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The glymphatic pathway in the optic nerve: did astronauts already reveal signs of its existence?

The Original Article was published on 08 October 2020

Arising from Rohr J. J. et al. npj Microgravity https://doi.org/10.1038/s41526-020-00119-3 (2020)

The recent study by Rohr et al.1 that was published in npj Microgravity aimed to provide a quantitative analysis of optic nerve and optic nerve sheath (ONS) cross-sectional areas, and optic nerve deviation, an indication of tortuosity, before and after long-duration spaceflight (LDSF). High-resolution, T1-weighted sagittal, and T2-weighted coronal magnetic resonance imaging (MRI) scans were collected from ten astronauts undergoing 6-month missions on the International Space Station (ISS). Each astronaut underwent MRI scanning before flying to the ISS and at five recovery time points after return to Earth (approximately 3, 30, 90, 180, and 360 days after landing). On average, optic nerve cross-sectional areas tended to decrease in their cohort immediately post flight. However, only the 30 days postflight time point showed a statistical difference from preflight, with an average reduction in optic nerve cross-sectional area of −0.89 mm2. The exact reason for this optic nerve area reduction is unclear. As noted by the authors, although increased cerebrospinal fluid (CSF) pressure surrounding the optic nerve can lead to axoplasmic flow stasis and resultant optic disc edema, it is unclear how these changes may specifically impact the optic nerve morphology during and after LDSF. They also documented no significant increase in the ONS diameter following LDSF except in one astronaut with unilateral grade 1 optic disc edema. This suggests that, in nine of the ten astronauts, intracranial pressure was not pathologically elevated immediately after spaceflight. The authors appropriately mention that the ONS in astronauts may demonstrate hysteresis such that exposure to ONS pressure beyond a certain point may result in failure of the sheath to regress to normal following spaceflight and change its response to subsequent pressure changes. It would be interesting to know how many of the ten astronauts they report had previous spaceflights prior to their MRI study that might have impacted their ONS response to repeat extended microgravity exposure.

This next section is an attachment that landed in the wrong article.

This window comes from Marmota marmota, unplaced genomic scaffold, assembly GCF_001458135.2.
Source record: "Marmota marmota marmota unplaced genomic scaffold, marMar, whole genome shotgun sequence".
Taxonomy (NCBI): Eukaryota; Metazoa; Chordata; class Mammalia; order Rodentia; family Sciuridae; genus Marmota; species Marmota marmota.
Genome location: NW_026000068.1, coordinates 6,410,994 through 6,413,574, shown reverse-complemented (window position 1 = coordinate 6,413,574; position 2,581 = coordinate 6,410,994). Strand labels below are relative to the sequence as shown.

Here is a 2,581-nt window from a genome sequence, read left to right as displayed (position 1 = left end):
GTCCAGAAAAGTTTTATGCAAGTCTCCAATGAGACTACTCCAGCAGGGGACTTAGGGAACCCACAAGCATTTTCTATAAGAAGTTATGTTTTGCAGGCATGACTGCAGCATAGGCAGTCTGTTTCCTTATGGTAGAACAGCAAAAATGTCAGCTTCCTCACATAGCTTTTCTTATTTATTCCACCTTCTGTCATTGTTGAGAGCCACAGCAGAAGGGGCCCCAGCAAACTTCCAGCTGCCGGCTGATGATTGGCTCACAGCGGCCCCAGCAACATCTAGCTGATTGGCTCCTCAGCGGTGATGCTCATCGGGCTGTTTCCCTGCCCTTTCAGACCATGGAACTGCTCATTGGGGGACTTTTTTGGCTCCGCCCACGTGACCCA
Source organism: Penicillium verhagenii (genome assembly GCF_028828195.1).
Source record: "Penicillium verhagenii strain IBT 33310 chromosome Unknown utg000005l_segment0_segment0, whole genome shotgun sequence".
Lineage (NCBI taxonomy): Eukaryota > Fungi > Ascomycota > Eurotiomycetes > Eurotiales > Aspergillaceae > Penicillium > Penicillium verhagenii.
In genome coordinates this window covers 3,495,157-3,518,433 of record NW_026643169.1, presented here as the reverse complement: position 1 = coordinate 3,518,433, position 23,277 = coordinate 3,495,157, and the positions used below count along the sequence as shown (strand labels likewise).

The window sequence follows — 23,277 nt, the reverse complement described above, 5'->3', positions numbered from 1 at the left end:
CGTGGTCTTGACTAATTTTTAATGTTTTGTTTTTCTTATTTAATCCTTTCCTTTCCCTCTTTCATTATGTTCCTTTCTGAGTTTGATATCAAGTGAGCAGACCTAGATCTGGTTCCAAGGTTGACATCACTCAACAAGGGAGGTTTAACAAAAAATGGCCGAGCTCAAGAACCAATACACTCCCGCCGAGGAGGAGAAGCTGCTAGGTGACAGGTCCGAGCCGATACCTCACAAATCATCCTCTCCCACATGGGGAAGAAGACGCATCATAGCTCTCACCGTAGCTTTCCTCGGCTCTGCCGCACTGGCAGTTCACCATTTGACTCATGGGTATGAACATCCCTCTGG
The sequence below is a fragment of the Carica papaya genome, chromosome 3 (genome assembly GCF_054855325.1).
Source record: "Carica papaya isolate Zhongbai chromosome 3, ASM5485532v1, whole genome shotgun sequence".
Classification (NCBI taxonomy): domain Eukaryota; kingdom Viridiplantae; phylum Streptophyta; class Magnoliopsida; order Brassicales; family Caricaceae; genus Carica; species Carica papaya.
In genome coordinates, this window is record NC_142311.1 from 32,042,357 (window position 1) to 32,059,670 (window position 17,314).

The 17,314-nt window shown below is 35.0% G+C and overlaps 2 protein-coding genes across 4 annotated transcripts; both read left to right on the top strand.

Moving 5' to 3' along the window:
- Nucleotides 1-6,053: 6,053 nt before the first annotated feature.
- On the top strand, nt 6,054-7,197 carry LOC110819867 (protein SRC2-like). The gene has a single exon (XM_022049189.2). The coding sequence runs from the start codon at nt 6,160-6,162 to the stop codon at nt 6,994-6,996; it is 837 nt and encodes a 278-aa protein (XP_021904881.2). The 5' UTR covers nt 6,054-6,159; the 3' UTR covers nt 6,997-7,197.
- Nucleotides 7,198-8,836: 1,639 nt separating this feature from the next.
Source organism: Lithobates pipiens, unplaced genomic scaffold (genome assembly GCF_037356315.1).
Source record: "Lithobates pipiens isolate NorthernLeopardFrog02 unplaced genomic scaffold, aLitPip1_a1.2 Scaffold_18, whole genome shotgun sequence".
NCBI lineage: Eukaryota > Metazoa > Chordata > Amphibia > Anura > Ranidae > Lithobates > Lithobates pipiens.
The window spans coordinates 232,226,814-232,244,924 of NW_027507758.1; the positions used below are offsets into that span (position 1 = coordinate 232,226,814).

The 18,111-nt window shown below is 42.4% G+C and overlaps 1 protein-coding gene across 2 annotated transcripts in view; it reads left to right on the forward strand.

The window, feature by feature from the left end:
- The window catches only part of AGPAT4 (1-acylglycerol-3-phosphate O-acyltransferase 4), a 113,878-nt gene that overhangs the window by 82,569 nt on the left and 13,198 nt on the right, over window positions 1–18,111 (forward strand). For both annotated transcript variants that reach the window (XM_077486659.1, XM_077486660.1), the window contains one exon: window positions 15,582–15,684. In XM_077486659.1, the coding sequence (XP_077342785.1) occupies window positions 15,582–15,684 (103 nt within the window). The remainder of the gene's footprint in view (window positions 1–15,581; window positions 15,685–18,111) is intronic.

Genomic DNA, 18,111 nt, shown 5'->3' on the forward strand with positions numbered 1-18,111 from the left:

The authors suggest that a possible explanation for the decrease in optic nerve cross-sectional area could be the role of changes in the optic nerve vasculature1. They discuss a retrospective MR study by Kramer et al. published in 20122. In that study, the authors observed a central area of T2 hyperintensity in the optic nerve in 26 of the 27 astronauts (96%) with a history of microgravity exposure2. As discussed below, we propose that this T2 hyperintensity in the optic nerve reflects a glymphatic pathway and that altered dynamics of the optic nerve glymphatic circulation may contribute to the reduction in the optic nerve cross-sectional area observed after spaceflight.

We raise the question of whether the previously reported T2 hyperintensity in the optic nerve of astronauts2 already reflected signs of the existence of glymphatic flow of CSF into the optic nerve. The “glymphatic system” is a recently discovered brain-wide clearance system in which CSF enters the brain via periarterial channels and exchanges with interstitial fluid3. This fluid is then removed from the brain along perivenous pathways and eventually cleared via the cervical lymphatic vasculature3. CSF within the subarachnoid space (SAS) is gradually forced into the Virchow-Robin spaces by the combined effects of arterial pulsatility, respiration, slow vasomotion, and CSF pressure gradients4,5. Thereafter, CSF passes into the dense brain parenchyma via perivascular astrocytic aquaporin-4 (AQP4) water channels4.